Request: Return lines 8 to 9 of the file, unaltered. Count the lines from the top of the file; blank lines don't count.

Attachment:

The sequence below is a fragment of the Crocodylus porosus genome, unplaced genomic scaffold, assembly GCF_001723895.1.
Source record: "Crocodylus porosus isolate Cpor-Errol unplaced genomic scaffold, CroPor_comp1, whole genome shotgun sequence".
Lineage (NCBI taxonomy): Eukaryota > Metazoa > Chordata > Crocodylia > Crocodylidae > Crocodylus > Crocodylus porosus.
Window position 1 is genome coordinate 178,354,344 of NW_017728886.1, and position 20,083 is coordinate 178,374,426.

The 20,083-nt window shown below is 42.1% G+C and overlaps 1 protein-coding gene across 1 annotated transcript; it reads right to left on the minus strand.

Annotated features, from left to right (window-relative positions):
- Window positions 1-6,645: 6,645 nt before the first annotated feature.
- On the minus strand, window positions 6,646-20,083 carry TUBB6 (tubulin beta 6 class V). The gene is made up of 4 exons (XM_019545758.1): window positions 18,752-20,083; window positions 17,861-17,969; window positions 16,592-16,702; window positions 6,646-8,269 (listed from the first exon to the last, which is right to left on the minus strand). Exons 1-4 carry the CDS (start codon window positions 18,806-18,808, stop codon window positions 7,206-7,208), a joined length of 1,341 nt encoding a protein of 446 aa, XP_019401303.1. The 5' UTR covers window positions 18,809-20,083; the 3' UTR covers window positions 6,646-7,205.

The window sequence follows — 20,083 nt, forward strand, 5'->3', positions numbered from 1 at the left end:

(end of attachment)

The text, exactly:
- On the minus strand, window positions 6,646-20,083 carry TUBB6 (tubulin beta 6 class V). The gene is made up of 4 exons (XM_019545758.1): window positions 18,752-20,083; window positions 17,861-17,969; window positions 16,592-16,702; window positions 6,646-8,269 (listed from the first exon to the last, which is right to left on the minus strand). Exons 1-4 carry the CDS (start codon window positions 18,806-18,808, stop codon window positions 7,206-7,208), a joined length of 1,341 nt encoding a protein of 446 aa, XP_019401303.1. The 5' UTR covers window positions 18,809-20,083; the 3' UTR covers window positions 6,646-7,205.

The window sequence follows — 20,083 nt, forward strand, 5'->3', positions numbered from 1 at the left end: